Japanese Scientists discover Bacteria that is able to eat plastic bottles

Plastic Waste

An end to the plastic waste problems may be insight as Japanese scientists have discovered a new species of bacteria that is able to eat one of the world’s most common plastics.

Polyethylene terephthalate, or PET, is the plastic commonly found in disposable water bottles. Lightweight, colourless and strong it is widely used, with 50 million tonnes produced globally every year.

Published in the journal Science, the discovery by researchers from Kyoto Institute of Technology and Keio University, could be a breakthrough in managing the plastic, which is notoriously resistant to being broken down by microbes or biodegradation.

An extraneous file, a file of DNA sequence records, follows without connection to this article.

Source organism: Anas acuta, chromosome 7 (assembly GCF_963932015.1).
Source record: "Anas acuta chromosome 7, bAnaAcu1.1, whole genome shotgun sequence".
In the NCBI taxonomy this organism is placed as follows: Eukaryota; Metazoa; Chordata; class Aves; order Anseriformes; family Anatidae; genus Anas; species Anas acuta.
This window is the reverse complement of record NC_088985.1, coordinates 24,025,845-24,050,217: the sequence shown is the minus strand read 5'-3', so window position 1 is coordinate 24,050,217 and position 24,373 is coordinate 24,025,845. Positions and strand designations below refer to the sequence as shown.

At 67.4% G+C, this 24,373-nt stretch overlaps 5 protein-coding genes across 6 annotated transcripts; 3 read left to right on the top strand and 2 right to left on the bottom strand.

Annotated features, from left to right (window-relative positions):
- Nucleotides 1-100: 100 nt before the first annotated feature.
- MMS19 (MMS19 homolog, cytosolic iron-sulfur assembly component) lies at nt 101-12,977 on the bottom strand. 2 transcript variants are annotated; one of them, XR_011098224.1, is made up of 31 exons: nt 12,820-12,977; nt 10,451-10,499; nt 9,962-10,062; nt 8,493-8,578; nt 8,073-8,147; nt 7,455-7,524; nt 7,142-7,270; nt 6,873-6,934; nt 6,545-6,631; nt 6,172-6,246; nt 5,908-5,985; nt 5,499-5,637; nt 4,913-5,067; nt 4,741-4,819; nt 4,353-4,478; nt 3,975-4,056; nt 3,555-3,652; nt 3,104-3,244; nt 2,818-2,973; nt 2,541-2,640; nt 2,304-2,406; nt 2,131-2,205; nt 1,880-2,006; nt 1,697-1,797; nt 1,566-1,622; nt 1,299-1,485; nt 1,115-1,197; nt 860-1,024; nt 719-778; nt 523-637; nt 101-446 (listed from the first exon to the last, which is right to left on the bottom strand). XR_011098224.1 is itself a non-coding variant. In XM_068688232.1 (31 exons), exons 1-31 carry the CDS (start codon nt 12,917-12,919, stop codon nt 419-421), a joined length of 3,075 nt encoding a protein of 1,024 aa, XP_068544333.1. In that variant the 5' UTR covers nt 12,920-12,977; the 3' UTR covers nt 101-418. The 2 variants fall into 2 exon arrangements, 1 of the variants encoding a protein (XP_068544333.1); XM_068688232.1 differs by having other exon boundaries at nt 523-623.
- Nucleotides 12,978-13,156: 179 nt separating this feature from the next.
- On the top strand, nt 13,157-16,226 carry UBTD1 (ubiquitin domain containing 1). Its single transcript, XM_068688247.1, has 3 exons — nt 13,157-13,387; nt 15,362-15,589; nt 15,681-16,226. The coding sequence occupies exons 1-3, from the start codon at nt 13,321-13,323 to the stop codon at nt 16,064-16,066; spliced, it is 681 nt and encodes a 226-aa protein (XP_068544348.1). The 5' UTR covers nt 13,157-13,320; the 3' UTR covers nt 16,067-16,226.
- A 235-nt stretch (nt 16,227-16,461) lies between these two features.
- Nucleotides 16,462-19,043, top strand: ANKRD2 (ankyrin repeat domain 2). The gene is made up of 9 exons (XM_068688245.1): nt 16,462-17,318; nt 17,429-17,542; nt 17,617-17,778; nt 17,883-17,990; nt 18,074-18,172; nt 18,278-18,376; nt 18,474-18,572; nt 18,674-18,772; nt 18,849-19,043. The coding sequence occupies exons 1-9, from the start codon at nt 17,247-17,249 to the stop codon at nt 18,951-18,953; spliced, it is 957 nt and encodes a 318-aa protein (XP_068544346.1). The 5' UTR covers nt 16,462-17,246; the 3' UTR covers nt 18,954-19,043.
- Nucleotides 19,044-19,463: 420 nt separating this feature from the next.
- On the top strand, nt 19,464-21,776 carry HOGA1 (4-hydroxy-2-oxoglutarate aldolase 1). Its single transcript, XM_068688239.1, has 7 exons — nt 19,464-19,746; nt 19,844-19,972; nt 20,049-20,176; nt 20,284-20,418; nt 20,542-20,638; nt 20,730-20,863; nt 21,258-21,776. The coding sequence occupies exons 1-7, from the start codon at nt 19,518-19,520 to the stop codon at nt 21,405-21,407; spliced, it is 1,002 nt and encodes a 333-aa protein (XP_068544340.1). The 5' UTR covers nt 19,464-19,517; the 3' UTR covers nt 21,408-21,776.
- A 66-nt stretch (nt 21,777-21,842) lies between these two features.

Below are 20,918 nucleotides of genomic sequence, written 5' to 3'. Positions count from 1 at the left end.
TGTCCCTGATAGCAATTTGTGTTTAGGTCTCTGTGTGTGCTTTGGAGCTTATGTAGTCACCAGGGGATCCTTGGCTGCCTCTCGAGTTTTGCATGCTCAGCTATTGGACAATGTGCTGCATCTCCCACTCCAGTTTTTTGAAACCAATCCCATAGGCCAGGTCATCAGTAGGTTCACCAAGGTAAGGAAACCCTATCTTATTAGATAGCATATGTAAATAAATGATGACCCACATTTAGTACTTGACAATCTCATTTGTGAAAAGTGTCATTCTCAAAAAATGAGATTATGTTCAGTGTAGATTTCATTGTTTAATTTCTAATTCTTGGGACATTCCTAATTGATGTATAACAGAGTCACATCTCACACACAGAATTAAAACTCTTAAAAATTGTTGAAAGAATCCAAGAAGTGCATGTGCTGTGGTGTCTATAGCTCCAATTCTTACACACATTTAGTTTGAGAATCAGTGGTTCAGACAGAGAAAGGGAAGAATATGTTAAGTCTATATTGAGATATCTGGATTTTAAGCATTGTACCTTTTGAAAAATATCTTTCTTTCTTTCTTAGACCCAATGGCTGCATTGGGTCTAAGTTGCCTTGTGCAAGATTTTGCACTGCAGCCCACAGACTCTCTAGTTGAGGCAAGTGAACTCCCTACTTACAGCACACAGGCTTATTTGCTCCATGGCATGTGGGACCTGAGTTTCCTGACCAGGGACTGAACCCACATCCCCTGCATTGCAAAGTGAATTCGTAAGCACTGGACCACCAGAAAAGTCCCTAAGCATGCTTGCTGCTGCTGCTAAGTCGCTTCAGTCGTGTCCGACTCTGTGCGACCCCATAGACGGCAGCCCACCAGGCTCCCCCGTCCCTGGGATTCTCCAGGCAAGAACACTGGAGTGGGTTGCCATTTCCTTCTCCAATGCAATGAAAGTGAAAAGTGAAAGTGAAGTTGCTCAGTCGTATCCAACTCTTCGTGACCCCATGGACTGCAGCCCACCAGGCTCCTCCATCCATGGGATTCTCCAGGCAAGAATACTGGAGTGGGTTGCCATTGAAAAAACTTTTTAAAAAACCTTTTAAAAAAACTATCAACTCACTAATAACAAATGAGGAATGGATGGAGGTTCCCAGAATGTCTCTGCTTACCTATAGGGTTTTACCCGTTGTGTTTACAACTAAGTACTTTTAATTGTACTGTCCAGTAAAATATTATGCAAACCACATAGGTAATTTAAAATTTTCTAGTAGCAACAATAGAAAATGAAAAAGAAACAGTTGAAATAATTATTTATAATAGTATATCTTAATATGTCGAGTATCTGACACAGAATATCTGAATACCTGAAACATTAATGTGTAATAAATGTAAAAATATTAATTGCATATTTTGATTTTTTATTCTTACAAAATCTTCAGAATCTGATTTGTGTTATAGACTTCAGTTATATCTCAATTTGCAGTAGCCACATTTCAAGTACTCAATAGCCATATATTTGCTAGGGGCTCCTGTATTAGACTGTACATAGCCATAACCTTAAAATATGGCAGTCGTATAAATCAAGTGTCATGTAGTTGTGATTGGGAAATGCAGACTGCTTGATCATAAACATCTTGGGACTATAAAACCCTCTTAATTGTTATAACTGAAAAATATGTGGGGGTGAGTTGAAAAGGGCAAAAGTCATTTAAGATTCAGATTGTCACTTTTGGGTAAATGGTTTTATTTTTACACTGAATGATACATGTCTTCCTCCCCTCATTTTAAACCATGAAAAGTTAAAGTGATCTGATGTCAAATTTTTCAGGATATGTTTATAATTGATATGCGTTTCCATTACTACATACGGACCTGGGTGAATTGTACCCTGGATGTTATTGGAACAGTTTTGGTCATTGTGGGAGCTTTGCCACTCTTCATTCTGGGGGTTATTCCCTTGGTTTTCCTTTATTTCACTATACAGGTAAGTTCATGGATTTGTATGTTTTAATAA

To find the bacteria, a team of researchers collected 250 PET-contaminated samples including sediment, soil and wastewater from a plastic bottle recycling site.

They screened the microbes living on the samples to investigate whether any of them were eating the PET and using it to grow.

They found a consortium of microbes that appeared to break down a PET film, however just one of the bacteria species, named Ideonella sakaiensis, was responsible for PET degradation.

Further tests revealed the bacteria used enzymes to break down the PET, generating an intermediate chemical. The chemical was then taken up by the cell, where it was broken down even further by other enzymes providing the bacteria with carbon and energy to grow.

Read more here at the Independent

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